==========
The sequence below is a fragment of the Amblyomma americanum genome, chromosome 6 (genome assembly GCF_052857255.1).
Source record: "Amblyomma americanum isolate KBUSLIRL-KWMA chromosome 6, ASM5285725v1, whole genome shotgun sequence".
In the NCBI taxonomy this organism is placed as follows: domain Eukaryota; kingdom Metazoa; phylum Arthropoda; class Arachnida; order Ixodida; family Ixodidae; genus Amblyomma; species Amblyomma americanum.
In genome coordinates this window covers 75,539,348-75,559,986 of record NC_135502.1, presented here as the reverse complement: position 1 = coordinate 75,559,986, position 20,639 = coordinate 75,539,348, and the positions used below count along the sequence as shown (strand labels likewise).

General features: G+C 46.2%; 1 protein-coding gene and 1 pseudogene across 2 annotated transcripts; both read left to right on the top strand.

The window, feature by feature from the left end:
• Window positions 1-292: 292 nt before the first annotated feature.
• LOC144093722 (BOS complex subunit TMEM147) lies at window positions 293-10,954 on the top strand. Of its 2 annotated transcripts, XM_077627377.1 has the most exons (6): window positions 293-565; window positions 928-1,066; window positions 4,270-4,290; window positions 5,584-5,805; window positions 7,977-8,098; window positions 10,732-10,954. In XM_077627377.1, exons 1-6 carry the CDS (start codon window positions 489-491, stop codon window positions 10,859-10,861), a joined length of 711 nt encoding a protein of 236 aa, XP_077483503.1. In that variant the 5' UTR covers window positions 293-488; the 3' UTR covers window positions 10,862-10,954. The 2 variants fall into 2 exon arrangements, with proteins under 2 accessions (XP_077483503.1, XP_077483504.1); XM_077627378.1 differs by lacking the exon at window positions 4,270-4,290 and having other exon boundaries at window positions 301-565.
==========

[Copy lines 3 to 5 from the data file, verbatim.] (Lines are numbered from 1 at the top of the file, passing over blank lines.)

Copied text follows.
In the NCBI taxonomy this organism is placed as follows: domain Eukaryota; kingdom Metazoa; phylum Arthropoda; class Arachnida; order Ixodida; family Ixodidae; genus Amblyomma; species Amblyomma americanum.
In genome coordinates this window covers 75,539,348-75,559,986 of record NC_135502.1, presented here as the reverse complement: position 1 = coordinate 75,559,986, position 20,639 = coordinate 75,539,348, and the positions used below count along the sequence as shown (strand labels likewise).

General features: G+C 46.2%; 1 protein-coding gene and 1 pseudogene across 2 annotated transcripts; both read left to right on the top strand.